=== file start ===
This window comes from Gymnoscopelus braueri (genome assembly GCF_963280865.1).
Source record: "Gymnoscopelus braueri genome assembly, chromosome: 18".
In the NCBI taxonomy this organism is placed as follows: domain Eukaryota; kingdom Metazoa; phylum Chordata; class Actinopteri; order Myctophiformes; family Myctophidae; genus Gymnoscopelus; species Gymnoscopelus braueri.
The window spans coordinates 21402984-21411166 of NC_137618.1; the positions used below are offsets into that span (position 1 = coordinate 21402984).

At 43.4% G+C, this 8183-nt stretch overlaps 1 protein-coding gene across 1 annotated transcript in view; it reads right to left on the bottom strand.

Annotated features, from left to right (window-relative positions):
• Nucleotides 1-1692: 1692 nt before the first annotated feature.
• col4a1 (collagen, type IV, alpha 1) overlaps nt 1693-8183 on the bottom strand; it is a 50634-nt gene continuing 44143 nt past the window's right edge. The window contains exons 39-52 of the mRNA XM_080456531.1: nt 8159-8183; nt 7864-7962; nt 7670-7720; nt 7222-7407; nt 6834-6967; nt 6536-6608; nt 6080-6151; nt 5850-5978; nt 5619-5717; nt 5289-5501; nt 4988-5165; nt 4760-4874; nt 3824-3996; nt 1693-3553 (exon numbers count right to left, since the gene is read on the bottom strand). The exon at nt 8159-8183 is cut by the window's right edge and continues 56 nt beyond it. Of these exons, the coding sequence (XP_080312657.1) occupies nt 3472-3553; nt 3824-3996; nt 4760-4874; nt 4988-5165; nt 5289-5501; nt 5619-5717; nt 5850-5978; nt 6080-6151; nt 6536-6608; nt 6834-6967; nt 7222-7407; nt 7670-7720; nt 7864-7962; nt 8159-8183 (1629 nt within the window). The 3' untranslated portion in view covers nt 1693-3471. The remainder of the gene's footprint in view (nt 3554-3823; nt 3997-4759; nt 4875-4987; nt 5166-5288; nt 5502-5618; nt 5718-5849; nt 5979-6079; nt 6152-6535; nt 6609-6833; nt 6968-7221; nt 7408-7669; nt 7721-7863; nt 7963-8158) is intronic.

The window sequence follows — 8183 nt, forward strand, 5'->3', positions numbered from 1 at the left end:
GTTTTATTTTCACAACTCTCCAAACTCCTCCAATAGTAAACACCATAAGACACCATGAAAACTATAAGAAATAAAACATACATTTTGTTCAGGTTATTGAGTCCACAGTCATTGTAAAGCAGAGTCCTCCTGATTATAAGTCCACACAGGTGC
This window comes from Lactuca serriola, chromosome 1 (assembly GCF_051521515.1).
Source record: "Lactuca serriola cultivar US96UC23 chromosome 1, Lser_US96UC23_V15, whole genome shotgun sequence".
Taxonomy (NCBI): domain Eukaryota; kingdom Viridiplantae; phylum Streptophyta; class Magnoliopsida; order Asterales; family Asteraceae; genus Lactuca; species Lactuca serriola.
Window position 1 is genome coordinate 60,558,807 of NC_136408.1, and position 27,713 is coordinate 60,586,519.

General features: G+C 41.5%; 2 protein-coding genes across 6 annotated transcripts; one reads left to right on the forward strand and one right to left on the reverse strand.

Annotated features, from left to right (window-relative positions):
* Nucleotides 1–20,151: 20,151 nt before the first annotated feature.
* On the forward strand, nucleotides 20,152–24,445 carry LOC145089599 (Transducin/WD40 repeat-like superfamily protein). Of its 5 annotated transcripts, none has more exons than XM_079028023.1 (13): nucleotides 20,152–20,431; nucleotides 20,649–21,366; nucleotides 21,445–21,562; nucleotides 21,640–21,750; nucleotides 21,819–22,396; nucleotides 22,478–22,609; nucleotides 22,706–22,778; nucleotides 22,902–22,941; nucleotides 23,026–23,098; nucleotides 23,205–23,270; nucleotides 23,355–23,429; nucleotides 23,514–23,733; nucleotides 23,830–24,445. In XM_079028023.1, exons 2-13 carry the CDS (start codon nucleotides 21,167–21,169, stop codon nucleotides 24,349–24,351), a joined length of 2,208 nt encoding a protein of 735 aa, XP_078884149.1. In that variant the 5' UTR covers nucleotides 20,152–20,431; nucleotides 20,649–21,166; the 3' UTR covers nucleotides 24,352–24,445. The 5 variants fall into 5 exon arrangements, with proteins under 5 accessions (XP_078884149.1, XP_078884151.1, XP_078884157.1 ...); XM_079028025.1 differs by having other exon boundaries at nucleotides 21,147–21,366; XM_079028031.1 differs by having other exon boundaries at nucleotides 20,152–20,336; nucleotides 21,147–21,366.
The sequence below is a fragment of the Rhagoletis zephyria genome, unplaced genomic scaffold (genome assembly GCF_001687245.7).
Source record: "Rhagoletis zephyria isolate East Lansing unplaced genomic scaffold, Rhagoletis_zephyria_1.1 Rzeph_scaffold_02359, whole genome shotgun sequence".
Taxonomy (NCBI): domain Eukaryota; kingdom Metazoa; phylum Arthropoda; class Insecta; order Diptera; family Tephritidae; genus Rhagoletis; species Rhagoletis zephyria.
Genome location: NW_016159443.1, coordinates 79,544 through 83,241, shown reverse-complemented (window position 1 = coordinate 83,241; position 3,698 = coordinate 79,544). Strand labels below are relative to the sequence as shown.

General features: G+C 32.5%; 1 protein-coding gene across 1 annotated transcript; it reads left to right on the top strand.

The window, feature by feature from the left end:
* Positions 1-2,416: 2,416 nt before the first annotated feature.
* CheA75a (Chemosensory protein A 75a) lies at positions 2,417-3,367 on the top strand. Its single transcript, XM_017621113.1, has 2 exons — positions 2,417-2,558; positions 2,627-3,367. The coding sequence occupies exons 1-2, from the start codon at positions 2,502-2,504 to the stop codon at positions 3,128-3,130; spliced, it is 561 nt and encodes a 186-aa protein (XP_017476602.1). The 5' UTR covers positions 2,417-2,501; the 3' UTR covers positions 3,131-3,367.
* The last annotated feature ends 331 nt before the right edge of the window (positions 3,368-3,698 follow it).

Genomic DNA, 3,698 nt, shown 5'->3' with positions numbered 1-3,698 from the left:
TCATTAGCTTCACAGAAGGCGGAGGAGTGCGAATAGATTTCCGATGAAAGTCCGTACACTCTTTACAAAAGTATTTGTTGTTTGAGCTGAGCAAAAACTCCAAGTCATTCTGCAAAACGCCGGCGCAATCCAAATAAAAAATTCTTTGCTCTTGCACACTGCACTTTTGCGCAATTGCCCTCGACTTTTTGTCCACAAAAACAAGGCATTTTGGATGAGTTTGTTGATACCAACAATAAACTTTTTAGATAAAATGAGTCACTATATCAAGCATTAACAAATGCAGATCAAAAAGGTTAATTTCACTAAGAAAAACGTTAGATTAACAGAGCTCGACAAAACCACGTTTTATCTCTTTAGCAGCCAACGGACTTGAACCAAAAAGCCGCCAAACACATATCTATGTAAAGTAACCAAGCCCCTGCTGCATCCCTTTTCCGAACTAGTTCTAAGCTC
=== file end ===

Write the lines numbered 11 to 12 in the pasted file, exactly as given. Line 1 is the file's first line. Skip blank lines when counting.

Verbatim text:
This window comes from Lactuca serriola, chromosome 1 (assembly GCF_051521515.1).
Source record: "Lactuca serriola cultivar US96UC23 chromosome 1, Lser_US96UC23_V15, whole genome shotgun sequence".